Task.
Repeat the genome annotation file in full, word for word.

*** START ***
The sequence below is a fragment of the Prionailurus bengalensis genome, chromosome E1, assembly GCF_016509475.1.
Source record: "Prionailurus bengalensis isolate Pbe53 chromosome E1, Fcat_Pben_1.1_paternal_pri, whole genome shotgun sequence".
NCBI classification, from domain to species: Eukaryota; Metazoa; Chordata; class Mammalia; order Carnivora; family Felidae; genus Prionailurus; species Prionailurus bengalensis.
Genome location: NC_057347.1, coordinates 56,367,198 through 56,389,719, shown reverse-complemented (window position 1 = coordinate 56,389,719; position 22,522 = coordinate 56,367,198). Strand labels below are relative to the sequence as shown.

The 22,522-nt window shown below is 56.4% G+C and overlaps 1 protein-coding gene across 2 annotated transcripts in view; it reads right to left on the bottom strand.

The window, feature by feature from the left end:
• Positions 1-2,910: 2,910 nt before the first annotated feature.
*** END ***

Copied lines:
The sequence below is a fragment of the Prionailurus bengalensis genome, chromosome E1, assembly GCF_016509475.1.
Source record: "Prionailurus bengalensis isolate Pbe53 chromosome E1, Fcat_Pben_1.1_paternal_pri, whole genome shotgun sequence".
NCBI classification, from domain to species: Eukaryota; Metazoa; Chordata; class Mammalia; order Carnivora; family Felidae; genus Prionailurus; species Prionailurus bengalensis.
Genome location: NC_057347.1, coordinates 56,367,198 through 56,389,719, shown reverse-complemented (window position 1 = coordinate 56,389,719; position 22,522 = coordinate 56,367,198). Strand labels below are relative to the sequence as shown.

The 22,522-nt window shown below is 56.4% G+C and overlaps 1 protein-coding gene across 2 annotated transcripts in view; it reads right to left on the bottom strand.

The window, feature by feature from the left end:
• Positions 1-2,910: 2,910 nt before the first annotated feature.